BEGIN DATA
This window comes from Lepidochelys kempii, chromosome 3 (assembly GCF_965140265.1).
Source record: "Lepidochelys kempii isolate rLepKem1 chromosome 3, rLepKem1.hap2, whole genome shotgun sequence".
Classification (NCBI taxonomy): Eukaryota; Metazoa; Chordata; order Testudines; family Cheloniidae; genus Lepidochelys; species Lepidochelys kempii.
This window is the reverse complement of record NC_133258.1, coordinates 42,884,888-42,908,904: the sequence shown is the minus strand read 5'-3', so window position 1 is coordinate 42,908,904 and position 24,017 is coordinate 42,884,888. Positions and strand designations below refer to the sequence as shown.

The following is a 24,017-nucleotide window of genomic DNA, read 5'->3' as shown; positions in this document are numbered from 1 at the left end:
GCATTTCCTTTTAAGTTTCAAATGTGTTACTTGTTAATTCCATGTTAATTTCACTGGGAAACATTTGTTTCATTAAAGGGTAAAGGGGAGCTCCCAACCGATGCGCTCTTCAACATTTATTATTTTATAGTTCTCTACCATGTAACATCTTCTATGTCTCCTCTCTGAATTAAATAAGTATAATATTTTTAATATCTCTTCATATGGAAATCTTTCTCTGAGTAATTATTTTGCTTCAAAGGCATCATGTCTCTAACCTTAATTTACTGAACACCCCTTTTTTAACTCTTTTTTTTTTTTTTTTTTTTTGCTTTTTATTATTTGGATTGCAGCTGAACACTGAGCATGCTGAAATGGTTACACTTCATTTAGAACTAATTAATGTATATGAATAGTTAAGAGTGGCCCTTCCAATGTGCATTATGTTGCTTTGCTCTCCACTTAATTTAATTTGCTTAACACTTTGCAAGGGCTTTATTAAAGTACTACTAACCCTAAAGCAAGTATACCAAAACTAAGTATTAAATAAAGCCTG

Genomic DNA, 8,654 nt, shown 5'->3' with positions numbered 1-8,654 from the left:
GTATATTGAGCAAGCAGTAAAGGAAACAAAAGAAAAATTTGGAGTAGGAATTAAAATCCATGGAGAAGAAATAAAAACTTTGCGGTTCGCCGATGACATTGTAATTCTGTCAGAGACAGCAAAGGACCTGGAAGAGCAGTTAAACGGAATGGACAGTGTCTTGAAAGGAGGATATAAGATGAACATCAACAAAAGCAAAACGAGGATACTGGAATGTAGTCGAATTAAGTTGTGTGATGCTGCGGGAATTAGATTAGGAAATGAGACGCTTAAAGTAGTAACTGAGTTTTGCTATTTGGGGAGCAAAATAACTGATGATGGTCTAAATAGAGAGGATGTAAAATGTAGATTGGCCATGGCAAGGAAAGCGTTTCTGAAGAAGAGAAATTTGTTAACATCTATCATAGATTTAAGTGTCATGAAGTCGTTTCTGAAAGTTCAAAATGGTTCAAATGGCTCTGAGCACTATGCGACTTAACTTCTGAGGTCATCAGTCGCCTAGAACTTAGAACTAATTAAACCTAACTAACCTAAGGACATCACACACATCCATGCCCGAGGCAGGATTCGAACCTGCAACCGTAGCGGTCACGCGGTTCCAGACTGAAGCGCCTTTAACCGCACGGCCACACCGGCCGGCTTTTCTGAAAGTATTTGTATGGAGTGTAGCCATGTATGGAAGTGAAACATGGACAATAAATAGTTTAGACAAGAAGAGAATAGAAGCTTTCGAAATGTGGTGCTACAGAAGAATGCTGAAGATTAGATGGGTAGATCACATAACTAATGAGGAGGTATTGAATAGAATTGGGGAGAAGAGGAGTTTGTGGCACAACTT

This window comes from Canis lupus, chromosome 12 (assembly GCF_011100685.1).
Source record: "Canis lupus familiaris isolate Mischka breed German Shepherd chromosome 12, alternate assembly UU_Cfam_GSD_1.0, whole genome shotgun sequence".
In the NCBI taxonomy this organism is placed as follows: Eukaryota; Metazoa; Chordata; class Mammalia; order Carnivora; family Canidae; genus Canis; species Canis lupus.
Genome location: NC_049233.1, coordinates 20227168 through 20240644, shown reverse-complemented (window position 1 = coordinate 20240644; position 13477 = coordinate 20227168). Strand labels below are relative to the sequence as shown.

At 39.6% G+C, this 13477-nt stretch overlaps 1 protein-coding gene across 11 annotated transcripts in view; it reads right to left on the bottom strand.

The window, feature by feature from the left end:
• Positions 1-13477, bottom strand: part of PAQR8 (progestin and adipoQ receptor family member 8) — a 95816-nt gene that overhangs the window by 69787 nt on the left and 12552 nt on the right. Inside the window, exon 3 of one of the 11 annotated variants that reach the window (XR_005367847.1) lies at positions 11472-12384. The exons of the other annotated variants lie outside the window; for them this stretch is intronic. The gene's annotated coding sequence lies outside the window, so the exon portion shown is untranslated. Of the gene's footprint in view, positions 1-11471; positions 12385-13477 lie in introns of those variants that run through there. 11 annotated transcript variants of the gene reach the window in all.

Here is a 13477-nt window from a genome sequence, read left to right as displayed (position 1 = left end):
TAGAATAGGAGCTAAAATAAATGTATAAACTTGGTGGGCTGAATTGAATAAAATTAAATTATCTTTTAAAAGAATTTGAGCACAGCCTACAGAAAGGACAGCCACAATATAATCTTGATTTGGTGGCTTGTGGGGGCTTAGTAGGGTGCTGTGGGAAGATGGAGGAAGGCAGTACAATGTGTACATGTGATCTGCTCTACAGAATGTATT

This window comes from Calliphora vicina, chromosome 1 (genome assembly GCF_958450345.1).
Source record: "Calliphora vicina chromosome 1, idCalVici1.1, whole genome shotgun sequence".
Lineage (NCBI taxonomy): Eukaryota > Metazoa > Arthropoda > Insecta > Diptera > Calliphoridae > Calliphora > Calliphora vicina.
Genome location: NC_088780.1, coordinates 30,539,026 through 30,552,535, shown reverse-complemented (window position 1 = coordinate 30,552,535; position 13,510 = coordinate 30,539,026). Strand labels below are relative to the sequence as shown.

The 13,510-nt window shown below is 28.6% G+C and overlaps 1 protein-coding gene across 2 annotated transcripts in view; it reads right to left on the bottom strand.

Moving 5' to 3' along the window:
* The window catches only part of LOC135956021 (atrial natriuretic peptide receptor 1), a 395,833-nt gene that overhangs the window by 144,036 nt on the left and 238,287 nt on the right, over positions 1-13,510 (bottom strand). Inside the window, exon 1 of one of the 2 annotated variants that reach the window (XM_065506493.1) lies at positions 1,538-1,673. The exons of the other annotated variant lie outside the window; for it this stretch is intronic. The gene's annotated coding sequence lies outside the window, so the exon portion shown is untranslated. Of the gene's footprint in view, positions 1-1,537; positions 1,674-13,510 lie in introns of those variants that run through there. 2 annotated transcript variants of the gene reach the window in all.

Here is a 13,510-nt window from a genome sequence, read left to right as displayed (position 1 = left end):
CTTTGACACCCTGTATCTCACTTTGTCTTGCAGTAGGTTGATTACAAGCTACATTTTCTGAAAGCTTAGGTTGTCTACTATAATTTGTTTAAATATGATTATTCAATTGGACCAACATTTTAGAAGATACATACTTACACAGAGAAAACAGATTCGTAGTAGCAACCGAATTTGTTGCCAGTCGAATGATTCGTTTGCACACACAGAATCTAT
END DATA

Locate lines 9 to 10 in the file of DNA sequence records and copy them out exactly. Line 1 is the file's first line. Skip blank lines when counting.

This window comes from Canis lupus, chromosome 12 (assembly GCF_011100685.1).
Source record: "Canis lupus familiaris isolate Mischka breed German Shepherd chromosome 12, alternate assembly UU_Cfam_GSD_1.0, whole genome shotgun sequence".